The Mwelu Foundation is a self-help group operating in the Mathare Valley slum of Nairobi, founded by born-and-raised Mathare resident Julius Mwelu.

Julius became involved with Lana Wong’s Shootback Project at the age of 12, a well-funded project teaching photographic skills to children in the slum. Julius’ success led to him becoming a professional UN photographer  who also educates countless people around the world about what life in a slum is really like, through the eyes of the children. The Gallery depicts this extraordinarily and the Foundation have had three films accepted into the Kenyan International Film Festival (KIFF). Ghetto Girl, Flying Toilet and Inevitable Pain will be shown along side other entries in various locations in Nairobi.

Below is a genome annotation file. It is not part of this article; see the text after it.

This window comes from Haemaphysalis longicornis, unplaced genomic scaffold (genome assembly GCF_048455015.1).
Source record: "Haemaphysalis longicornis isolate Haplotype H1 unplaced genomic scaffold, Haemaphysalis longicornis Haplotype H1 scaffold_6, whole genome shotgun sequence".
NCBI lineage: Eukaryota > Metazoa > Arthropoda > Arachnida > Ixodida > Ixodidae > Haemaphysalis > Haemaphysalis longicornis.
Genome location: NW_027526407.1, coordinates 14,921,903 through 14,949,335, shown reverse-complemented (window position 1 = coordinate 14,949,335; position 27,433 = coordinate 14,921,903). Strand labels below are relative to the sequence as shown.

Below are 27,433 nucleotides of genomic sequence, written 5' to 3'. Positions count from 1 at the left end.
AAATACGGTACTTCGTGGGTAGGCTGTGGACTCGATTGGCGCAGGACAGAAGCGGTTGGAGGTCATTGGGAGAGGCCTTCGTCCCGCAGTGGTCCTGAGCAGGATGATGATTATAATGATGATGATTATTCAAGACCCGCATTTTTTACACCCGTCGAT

“Children have vivid and important stories to tell, and cameras are dynamic tools for this expression”. Lana Wong and football coach Francis Kimanzi started the Shootback Project to help give young people in Mathare the means to tell their own stories.

Here’s an example of the kids work [by Stephen Ochieng aged 12] :

The Shootback Project continues to train young photographers in Mathare today through Julius’ Mwelu Foundation and their photos are displayed both in the slum and in international shows. Introduced by colleague and volunteer, Kami Munderu, AVIF hopes to assist this fantastic work by possibly sending volunteers starting next month.

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